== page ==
Sunday, September 03, 2006
(me, outside the site of Thoreau's cabin at Walden)
There was a 50% chance of rain on Saturday. The plan was, if it didn't rain, to go to Walden Pond, and, if it did rain, to go to this "experimental" play where no doubt scenes would feature hipster-actors shouting jabberwocky at one another and hurling feces at the audience. The latter activity being not my idea, and, indeed, I was pleased when the weather-coinflip turned up Dry.
What I've never understood about the famous Thoreau passage above is how, if you've gone your whole life falsely believing you've lived, you're suddenly going to figure that fact out as you die. Deluded alive, deluded in death, is my guess.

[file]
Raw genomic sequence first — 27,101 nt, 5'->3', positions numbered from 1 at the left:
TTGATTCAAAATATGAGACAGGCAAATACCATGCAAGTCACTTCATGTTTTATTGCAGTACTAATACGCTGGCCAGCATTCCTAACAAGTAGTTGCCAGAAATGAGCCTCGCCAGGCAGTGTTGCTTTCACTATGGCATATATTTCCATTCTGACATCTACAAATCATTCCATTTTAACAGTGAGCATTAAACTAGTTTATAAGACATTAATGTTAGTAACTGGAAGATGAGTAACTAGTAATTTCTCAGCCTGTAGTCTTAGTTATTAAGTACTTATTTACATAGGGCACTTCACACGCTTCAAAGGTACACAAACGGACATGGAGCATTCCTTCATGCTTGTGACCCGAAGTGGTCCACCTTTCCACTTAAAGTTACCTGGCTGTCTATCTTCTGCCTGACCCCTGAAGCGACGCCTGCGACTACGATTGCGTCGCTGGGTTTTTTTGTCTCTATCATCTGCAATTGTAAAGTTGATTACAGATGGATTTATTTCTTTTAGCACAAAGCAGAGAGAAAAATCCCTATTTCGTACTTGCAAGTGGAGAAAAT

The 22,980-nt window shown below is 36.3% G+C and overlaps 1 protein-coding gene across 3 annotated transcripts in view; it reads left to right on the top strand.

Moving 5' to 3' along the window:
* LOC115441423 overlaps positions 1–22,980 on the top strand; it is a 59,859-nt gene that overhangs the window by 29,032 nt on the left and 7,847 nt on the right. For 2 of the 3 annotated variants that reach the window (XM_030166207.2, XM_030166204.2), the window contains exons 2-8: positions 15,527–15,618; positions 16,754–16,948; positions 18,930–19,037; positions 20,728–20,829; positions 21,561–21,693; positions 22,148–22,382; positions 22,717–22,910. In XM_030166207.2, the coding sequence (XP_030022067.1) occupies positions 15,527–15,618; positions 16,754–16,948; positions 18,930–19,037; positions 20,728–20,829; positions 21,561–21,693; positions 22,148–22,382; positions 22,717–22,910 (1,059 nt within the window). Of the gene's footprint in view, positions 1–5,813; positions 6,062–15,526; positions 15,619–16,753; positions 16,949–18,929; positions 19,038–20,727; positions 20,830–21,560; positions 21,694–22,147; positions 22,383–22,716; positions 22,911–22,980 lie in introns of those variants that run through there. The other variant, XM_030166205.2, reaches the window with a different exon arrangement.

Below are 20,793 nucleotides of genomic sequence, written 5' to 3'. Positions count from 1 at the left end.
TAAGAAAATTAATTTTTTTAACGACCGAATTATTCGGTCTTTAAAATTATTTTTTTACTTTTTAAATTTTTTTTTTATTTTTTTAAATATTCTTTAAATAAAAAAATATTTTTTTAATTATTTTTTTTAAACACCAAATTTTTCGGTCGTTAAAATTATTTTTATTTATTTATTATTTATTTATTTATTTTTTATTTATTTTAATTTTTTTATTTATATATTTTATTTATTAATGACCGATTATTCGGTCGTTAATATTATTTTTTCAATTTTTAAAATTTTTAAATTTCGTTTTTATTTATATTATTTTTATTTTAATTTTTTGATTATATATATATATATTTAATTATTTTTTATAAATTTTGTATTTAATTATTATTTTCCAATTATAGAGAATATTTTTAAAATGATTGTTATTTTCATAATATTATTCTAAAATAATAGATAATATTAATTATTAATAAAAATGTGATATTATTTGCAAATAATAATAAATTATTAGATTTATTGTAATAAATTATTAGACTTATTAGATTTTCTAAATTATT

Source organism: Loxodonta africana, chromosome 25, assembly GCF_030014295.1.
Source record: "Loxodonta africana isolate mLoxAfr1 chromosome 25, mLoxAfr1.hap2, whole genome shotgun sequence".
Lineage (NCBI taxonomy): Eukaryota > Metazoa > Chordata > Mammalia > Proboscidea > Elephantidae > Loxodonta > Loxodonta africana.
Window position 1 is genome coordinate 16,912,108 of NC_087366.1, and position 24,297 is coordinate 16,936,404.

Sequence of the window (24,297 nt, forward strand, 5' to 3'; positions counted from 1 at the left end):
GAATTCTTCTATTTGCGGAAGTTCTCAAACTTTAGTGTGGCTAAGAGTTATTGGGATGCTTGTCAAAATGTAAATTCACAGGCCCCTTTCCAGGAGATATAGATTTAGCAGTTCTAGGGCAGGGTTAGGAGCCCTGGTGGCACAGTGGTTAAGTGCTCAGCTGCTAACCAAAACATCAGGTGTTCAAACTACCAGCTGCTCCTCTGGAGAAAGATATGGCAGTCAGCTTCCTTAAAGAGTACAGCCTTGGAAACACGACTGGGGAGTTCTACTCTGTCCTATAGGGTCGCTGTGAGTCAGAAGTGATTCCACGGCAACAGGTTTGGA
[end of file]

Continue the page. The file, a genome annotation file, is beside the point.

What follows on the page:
I felt somewhat guilty walking around Walden Pond having paid to get in there, as that seemed very against the Thoreauvian spirit. I did, though, flaut their warnings about unguarded waters:
Later, we went to a nearby sculpture museum. My photo of it didn't turn out, but this was my favorite title of a scuplture:
Most of the scuptures, incidentally, were presented thusly as "Lent by the Artist," including works that had been on the grounds for more than a decade. I presume this means that the museum did not pay for these works and that, in contrast to "donated," the artist retains rights over their continued presence, such that if somebody sees the "Monument to Frustration and Low Achievement" and decides they have to have it in their backyard, the artist can give them the okay to pull up with a U-Haul and take it away. Does anyone know if this is correct?